While I agree with a lot of what's been said, I just want to add that grad school isn't for everyone. You aren't a failure if you decide it isn't for you, despite what some in the game might suggest.
Having your ego rocked, realizing grad school is a completely different thing than undergrad, that it is harder and more consuming than you expected--all that is par for the course. But you should love it despite all that, and if you don't, I'd think hard about whether it's something you really want as the centerpiece of your life for the next 5+ years. It only will get harder to walk away.
posted by slipperynirvana at 9:24 PM on November 1, 2006


I stick with my program because while there are things I would rather not deal with, I want to lead my own research, and to do that, I need my PhD. It's the simple reason why I decided to continue on in my education. I love what I study and want to spend the rest of my life working in this field, but I would not be putting myself through more schooling if I didn't need to. Maybe you need to ask yourself what you really want out of this degree and whether or not a PhD is required to achieve your goals. A

And I nth the advice about making non-classmate friends--my friends who are not in school have the time to do way more fun stuff and occasionally I get to join them.
posted by mandymanwasregistered at 11:43 PM on November 1, 2006


My academic career has been somewhat convoluted, so please take this with a grain of salt. When I stick to a fairly regular schedule and engage in regular exercise, I find my PhD enjoyable. I've very deliberately taken up activities outside of my program (rowing, choirs) in order to meet new people and keep some sense of perspective: while a PhD student, it's all too easy to forget that other people are doing intersting and important things, too.

I also refrain--as much as is realistically possible--from bitching about professors, politics, institutional inadequacies or biases, and fellow students. I'm sure you've heard people going on about how unfair it is that only students studying X or with Y get funded, bitching about cramped offices, complaining that it's impossible to get anything done owing to inadequate library resources, how it's so unfair that [some other discipline] gets way more money from university administration, or whinging about one's teaching workload, marking workload or unprepared/ungrateful students. Don't play this game of "my life is so shitty" one upsmanship with your colleagues, even if they goad you. It's fine to get something off your chest or rant about it and get it over with, but this kind of bitching tends to be extraordinarily unproductive. If there's a real problem, sure, you should try to find a remedy for it. It's a matter of perspective: once all you're seeing are problems and defects, it becomes very difficult to get out of these vicious (and endless!) circles of complaining. It's really important to be able to take a step back, focus on the good things, remind yourself that you can do it, and then keeping plugging away.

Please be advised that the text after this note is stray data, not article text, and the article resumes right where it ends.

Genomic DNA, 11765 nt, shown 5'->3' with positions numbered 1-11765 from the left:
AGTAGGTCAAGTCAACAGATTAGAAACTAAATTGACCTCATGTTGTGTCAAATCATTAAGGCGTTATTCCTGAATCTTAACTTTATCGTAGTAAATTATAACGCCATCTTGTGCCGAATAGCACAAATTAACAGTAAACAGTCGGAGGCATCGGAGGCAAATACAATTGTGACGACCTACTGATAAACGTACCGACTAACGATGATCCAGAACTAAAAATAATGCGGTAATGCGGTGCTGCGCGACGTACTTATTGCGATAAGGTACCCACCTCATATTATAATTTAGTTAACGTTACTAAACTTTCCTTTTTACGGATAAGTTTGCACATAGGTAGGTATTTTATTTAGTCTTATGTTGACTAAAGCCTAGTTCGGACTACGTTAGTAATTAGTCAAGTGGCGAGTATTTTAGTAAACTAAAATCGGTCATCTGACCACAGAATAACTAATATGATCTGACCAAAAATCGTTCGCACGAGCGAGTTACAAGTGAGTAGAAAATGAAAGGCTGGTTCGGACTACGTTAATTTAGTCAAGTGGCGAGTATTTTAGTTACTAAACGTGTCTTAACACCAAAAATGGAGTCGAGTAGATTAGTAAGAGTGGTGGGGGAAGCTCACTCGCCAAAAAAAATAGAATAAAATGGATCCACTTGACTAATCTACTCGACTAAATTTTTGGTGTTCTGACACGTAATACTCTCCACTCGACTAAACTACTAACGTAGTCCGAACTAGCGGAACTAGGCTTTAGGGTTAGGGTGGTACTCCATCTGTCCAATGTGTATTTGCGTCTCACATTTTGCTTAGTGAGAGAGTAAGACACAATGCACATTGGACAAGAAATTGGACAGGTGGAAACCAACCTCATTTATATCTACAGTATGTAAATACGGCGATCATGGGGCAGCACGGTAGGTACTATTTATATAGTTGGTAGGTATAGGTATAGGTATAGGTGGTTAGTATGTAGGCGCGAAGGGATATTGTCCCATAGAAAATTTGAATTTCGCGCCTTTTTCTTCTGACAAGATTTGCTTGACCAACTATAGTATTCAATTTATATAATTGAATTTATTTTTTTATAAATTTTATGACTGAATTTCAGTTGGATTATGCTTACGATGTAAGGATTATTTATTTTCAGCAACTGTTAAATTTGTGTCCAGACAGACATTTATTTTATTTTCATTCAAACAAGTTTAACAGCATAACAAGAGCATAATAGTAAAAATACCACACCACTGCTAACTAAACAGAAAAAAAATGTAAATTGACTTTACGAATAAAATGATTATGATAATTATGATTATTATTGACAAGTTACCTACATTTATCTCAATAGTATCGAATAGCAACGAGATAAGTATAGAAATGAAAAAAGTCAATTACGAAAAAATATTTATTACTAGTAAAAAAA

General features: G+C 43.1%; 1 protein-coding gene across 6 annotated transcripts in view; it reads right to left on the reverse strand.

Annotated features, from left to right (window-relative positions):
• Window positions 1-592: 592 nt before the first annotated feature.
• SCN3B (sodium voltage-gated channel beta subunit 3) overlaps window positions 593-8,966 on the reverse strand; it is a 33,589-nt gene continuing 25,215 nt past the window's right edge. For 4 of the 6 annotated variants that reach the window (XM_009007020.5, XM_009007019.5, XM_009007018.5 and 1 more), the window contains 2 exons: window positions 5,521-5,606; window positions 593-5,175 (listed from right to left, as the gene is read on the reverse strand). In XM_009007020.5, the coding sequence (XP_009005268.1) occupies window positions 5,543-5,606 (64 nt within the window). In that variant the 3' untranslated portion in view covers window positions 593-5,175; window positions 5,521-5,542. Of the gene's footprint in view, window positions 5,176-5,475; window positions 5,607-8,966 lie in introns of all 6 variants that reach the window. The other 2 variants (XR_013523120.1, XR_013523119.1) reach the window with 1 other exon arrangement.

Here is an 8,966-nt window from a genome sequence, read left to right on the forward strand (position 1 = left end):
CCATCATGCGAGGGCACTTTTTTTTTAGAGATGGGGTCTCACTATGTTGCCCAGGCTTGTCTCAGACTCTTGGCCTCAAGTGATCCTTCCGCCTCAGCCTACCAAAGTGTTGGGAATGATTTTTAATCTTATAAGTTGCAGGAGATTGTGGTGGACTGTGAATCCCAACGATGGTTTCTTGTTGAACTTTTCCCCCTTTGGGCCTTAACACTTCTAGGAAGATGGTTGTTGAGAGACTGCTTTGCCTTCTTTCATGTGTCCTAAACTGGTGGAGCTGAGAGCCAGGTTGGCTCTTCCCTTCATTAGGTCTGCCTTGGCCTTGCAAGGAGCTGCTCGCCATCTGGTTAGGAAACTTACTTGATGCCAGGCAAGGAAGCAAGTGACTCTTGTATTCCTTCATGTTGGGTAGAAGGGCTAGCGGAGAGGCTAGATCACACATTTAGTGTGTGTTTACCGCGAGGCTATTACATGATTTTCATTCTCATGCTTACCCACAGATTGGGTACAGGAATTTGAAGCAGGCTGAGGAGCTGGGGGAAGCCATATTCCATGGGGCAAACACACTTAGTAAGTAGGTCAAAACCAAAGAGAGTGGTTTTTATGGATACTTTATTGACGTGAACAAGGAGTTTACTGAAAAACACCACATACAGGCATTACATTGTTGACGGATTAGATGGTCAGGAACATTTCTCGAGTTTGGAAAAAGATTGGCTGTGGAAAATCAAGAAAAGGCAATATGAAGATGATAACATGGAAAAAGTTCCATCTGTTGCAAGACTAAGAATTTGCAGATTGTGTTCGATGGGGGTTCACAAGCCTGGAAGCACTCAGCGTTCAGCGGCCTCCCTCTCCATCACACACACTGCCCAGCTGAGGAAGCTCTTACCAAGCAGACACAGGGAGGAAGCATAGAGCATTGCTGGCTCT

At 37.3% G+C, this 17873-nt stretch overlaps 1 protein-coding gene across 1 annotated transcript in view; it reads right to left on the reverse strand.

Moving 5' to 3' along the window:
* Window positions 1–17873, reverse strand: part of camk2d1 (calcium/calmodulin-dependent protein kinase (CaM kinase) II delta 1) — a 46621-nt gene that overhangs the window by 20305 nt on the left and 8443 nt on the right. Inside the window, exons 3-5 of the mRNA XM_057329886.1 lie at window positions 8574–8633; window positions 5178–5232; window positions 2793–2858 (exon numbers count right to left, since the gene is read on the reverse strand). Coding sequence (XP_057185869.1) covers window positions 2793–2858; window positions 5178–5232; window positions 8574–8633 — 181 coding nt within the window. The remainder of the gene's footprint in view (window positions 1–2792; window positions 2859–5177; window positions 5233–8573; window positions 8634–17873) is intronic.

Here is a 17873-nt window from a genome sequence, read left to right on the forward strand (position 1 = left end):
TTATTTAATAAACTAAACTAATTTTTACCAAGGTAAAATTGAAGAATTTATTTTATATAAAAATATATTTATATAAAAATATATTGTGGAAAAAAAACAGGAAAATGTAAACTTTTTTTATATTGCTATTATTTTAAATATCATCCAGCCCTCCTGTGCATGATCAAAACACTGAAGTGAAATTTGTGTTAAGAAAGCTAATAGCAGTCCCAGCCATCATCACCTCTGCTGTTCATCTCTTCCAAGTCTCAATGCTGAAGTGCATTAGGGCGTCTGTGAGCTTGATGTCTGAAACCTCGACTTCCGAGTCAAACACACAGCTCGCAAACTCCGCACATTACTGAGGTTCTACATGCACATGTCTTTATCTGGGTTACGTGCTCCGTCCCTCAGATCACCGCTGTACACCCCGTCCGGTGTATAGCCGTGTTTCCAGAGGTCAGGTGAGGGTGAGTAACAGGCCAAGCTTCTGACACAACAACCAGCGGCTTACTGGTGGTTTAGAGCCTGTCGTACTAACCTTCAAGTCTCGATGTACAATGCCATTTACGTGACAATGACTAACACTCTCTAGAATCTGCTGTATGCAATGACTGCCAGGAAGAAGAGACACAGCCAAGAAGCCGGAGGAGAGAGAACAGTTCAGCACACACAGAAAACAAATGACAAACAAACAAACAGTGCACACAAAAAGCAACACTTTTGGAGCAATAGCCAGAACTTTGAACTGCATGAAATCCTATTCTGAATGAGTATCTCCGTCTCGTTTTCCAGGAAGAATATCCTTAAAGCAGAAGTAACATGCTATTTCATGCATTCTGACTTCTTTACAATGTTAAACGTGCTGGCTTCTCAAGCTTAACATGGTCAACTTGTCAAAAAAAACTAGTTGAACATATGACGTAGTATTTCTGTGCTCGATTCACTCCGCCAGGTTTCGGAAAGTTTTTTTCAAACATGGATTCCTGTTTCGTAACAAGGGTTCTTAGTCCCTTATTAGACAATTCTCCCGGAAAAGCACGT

Lastly, I think that everyone feels like a fraud or feels like they shouldn't be there at some point. Don't dwell on just how impossibly hard things: doing this will only make things harder. Of course, a PhD is hard work but it's not insurmountable. I just remind myself that I'm not the first person to enrol in a PhD and that there are people who aren't terribly bright with PhDs. If they can do it, I can too.